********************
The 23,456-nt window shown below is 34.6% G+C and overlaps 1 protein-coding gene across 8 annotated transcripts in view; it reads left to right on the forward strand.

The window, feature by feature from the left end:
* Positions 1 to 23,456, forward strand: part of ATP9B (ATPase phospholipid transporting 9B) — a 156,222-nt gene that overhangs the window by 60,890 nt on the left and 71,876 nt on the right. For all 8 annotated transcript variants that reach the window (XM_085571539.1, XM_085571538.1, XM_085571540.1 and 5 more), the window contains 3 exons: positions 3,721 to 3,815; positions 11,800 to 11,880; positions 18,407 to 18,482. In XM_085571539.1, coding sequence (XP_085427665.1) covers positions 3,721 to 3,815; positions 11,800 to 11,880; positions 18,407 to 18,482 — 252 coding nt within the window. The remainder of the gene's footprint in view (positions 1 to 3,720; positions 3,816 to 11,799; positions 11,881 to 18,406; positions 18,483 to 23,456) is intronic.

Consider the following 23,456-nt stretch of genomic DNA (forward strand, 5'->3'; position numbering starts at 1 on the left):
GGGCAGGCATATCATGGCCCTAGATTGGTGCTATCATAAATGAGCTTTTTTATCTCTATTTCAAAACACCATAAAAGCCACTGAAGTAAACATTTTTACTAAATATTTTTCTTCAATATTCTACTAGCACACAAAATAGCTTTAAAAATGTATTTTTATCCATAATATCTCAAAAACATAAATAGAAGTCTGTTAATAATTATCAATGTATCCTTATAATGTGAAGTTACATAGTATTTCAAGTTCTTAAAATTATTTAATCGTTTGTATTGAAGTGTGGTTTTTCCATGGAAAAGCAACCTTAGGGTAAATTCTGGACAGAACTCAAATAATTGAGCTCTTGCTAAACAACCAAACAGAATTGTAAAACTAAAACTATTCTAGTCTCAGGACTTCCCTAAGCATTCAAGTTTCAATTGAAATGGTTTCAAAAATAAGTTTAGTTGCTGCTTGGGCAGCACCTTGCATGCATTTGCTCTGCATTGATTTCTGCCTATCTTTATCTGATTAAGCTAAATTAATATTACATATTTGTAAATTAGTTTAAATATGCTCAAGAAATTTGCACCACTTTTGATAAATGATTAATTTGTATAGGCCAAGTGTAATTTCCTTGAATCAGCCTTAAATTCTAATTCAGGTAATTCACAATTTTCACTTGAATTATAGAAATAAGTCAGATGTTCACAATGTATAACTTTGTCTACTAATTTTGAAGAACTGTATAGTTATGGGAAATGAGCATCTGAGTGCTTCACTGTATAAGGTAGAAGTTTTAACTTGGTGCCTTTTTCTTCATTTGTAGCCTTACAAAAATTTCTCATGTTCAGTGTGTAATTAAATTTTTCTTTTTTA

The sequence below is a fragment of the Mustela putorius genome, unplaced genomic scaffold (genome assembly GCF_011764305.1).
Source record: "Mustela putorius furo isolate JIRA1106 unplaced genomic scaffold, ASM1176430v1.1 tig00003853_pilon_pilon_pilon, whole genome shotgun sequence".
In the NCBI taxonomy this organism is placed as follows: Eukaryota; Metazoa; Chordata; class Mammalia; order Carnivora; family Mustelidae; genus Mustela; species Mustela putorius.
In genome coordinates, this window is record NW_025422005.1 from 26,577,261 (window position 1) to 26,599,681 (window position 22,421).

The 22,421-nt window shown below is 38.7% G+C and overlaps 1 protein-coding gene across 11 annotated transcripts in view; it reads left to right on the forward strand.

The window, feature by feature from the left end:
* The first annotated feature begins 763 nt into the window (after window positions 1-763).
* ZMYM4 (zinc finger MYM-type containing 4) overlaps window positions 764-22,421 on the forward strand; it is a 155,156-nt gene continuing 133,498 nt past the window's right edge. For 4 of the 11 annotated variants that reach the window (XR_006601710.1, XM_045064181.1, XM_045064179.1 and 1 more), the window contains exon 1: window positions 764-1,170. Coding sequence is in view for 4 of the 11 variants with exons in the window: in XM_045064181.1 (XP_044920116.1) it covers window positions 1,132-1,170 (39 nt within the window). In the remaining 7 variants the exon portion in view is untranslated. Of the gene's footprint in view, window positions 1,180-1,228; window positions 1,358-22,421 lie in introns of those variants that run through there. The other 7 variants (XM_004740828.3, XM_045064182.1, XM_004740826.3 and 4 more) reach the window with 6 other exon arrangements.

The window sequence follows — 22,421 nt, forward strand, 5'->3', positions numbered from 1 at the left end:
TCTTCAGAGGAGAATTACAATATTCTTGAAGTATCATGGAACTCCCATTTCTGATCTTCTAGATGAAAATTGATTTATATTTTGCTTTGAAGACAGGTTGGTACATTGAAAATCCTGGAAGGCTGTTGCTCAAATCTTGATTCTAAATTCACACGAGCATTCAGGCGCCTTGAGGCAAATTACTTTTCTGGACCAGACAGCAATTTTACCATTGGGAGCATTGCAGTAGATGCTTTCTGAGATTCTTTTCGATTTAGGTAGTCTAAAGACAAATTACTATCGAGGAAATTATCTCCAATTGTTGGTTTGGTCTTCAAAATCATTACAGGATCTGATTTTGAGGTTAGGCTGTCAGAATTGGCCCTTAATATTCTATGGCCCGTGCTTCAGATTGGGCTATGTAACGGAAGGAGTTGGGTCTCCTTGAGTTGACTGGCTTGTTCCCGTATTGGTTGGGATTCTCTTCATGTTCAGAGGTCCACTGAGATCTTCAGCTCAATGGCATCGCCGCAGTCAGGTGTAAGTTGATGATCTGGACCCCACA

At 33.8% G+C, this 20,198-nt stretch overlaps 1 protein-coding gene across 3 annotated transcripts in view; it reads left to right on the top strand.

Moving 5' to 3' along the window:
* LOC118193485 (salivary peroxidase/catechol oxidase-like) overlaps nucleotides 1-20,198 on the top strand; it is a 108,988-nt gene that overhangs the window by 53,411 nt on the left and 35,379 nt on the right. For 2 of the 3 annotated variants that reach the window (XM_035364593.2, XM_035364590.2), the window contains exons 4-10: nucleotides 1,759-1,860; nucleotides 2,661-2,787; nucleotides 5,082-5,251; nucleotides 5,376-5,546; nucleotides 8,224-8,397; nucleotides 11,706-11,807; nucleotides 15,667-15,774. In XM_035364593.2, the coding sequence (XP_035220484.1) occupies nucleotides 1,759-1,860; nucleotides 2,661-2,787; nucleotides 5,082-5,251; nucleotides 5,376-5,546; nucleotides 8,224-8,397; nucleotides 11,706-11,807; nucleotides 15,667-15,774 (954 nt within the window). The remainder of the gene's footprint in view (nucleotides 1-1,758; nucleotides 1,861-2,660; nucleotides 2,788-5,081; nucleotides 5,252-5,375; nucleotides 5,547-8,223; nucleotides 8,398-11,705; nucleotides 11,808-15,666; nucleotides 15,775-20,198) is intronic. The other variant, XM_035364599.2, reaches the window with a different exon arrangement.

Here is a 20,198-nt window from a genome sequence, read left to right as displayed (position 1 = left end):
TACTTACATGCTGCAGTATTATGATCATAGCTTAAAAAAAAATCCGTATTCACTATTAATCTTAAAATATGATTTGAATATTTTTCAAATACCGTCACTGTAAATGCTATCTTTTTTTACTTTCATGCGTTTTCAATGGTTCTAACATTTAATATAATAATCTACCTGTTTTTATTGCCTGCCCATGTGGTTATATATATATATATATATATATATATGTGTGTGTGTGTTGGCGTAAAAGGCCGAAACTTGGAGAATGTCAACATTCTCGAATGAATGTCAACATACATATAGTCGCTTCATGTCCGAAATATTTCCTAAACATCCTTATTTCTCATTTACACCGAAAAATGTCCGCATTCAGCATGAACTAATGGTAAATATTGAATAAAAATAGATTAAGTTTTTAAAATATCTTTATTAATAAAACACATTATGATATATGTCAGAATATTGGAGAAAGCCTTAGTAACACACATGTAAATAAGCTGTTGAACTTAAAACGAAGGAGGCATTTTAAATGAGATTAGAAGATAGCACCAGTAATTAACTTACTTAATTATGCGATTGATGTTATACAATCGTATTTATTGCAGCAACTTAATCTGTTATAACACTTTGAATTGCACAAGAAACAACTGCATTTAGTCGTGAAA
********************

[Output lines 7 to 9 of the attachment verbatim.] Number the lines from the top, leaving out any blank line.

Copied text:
Source record: "Mustela putorius furo isolate JIRA1106 unplaced genomic scaffold, ASM1176430v1.1 tig00003853_pilon_pilon_pilon, whole genome shotgun sequence".
In the NCBI taxonomy this organism is placed as follows: Eukaryota; Metazoa; Chordata; class Mammalia; order Carnivora; family Mustelidae; genus Mustela; species Mustela putorius.
In genome coordinates, this window is record NW_025422005.1 from 26,577,261 (window position 1) to 26,599,681 (window position 22,421).